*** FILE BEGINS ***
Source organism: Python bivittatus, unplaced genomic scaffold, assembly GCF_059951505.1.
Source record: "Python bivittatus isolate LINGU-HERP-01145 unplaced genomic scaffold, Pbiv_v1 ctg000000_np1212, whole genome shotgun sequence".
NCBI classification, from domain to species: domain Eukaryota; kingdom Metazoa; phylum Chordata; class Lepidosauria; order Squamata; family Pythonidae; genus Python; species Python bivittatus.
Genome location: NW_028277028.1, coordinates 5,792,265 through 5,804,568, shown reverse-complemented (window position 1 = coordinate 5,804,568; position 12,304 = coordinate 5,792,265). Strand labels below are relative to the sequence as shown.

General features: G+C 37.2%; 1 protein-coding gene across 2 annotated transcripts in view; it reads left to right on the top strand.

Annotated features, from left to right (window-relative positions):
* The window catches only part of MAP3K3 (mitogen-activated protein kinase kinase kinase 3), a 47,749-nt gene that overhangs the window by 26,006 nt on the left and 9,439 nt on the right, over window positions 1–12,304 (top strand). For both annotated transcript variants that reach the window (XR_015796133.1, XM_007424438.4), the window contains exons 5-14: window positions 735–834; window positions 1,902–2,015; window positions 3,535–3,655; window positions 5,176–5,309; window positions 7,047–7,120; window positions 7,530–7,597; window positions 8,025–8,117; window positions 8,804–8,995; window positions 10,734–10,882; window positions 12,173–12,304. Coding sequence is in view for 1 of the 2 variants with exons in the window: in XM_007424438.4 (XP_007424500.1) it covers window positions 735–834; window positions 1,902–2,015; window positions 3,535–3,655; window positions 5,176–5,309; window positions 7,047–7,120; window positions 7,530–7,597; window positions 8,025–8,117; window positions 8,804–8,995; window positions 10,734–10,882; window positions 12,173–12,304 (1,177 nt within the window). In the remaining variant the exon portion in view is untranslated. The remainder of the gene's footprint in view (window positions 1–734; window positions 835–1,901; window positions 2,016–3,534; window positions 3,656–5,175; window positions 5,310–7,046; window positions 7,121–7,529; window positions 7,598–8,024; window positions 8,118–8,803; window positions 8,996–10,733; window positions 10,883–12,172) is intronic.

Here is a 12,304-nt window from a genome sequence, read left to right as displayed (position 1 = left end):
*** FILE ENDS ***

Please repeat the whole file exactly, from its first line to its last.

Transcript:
Source organism: Python bivittatus, unplaced genomic scaffold, assembly GCF_059951505.1.
Source record: "Python bivittatus isolate LINGU-HERP-01145 unplaced genomic scaffold, Pbiv_v1 ctg000000_np1212, whole genome shotgun sequence".
NCBI classification, from domain to species: domain Eukaryota; kingdom Metazoa; phylum Chordata; class Lepidosauria; order Squamata; family Pythonidae; genus Python; species Python bivittatus.
Genome location: NW_028277028.1, coordinates 5,792,265 through 5,804,568, shown reverse-complemented (window position 1 = coordinate 5,804,568; position 12,304 = coordinate 5,792,265). Strand labels below are relative to the sequence as shown.

General features: G+C 37.2%; 1 protein-coding gene across 2 annotated transcripts in view; it reads left to right on the top strand.

Annotated features, from left to right (window-relative positions):
* The window catches only part of MAP3K3 (mitogen-activated protein kinase kinase kinase 3), a 47,749-nt gene that overhangs the window by 26,006 nt on the left and 9,439 nt on the right, over window positions 1–12,304 (top strand). For both annotated transcript variants that reach the window (XR_015796133.1, XM_007424438.4), the window contains exons 5-14: window positions 735–834; window positions 1,902–2,015; window positions 3,535–3,655; window positions 5,176–5,309; window positions 7,047–7,120; window positions 7,530–7,597; window positions 8,025–8,117; window positions 8,804–8,995; window positions 10,734–10,882; window positions 12,173–12,304. Coding sequence is in view for 1 of the 2 variants with exons in the window: in XM_007424438.4 (XP_007424500.1) it covers window positions 735–834; window positions 1,902–2,015; window positions 3,535–3,655; window positions 5,176–5,309; window positions 7,047–7,120; window positions 7,530–7,597; window positions 8,025–8,117; window positions 8,804–8,995; window positions 10,734–10,882; window positions 12,173–12,304 (1,177 nt within the window). In the remaining variant the exon portion in view is untranslated. The remainder of the gene's footprint in view (window positions 1–734; window positions 835–1,901; window positions 2,016–3,534; window positions 3,656–5,175; window positions 5,310–7,046; window positions 7,121–7,529; window positions 7,598–8,024; window positions 8,118–8,803; window positions 8,996–10,733; window positions 10,883–12,172) is intronic.

Here is a 12,304-nt window from a genome sequence, read left to right as displayed (position 1 = left end):